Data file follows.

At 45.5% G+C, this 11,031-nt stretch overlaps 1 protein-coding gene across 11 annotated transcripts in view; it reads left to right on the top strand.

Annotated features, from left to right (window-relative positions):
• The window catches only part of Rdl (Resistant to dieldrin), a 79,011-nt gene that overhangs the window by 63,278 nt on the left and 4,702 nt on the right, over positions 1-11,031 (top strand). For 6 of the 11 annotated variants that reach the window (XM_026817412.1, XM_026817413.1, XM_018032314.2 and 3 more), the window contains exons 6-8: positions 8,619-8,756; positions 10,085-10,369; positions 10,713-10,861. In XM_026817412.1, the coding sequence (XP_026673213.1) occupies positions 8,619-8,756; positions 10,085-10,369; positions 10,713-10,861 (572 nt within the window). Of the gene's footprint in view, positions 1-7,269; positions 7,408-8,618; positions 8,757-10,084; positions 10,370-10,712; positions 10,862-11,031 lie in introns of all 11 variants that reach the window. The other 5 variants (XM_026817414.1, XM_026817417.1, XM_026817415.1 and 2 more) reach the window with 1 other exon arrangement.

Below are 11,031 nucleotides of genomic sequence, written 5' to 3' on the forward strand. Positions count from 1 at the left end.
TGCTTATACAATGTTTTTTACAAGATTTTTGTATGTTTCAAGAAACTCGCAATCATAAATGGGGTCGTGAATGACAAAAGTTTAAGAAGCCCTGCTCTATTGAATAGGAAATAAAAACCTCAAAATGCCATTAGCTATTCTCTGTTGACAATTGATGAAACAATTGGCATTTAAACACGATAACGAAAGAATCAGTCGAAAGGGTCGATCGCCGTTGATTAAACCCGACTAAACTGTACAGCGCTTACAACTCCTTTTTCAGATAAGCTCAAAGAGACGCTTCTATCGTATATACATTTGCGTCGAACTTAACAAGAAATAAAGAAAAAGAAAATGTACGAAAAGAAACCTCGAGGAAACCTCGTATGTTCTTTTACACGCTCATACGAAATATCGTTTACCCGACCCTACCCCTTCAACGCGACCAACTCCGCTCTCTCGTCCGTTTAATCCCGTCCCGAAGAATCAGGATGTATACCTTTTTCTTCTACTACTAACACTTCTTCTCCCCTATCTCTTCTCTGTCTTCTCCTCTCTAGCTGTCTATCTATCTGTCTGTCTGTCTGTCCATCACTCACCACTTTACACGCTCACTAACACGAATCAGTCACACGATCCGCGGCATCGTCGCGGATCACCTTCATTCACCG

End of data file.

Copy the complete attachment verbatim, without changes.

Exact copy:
At 45.5% G+C, this 11,031-nt stretch overlaps 1 protein-coding gene across 11 annotated transcripts in view; it reads left to right on the top strand.

Annotated features, from left to right (window-relative positions):
• The window catches only part of Rdl (Resistant to dieldrin), a 79,011-nt gene that overhangs the window by 63,278 nt on the left and 4,702 nt on the right, over positions 1-11,031 (top strand). For 6 of the 11 annotated variants that reach the window (XM_026817412.1, XM_026817413.1, XM_018032314.2 and 3 more), the window contains exons 6-8: positions 8,619-8,756; positions 10,085-10,369; positions 10,713-10,861. In XM_026817412.1, the coding sequence (XP_026673213.1) occupies positions 8,619-8,756; positions 10,085-10,369; positions 10,713-10,861 (572 nt within the window). Of the gene's footprint in view, positions 1-7,269; positions 7,408-8,618; positions 8,757-10,084; positions 10,370-10,712; positions 10,862-11,031 lie in introns of all 11 variants that reach the window. The other 5 variants (XM_026817414.1, XM_026817417.1, XM_026817415.1 and 2 more) reach the window with 1 other exon arrangement.

Below are 11,031 nucleotides of genomic sequence, written 5' to 3' on the forward strand. Positions count from 1 at the left end.
TGCTTATACAATGTTTTTTACAAGATTTTTGTATGTTTCAAGAAACTCGCAATCATAAATGGGGTCGTGAATGACAAAAGTTTAAGAAGCCCTGCTCTATTGAATAGGAAATAAAAACCTCAAAATGCCATTAGCTATTCTCTGTTGACAATTGATGAAACAATTGGCATTTAAACACGATAACGAAAGAATCAGTCGAAAGGGTCGATCGCCGTTGATTAAACCCGACTAAACTGTACAGCGCTTACAACTCCTTTTTCAGATAAGCTCAAAGAGACGCTTCTATCGTATATACATTTGCGTCGAACTTAACAAGAAATAAAGAAAAAGAAAATGTACGAAAAGAAACCTCGAGGAAACCTCGTATGTTCTTTTACACGCTCATACGAAATATCGTTTACCCGACCCTACCCCTTCAACGCGACCAACTCCGCTCTCTCGTCCGTTTAATCCCGTCCCGAAGAATCAGGATGTATACCTTTTTCTTCTACTACTAACACTTCTTCTCCCCTATCTCTTCTCTGTCTTCTCCTCTCTAGCTGTCTATCTATCTGTCTGTCTGTCTGTCCATCACTCACCACTTTACACGCTCACTAACACGAATCAGTCACACGATCCGCGGCATCGTCGCGGATCACCTTCATTCACCG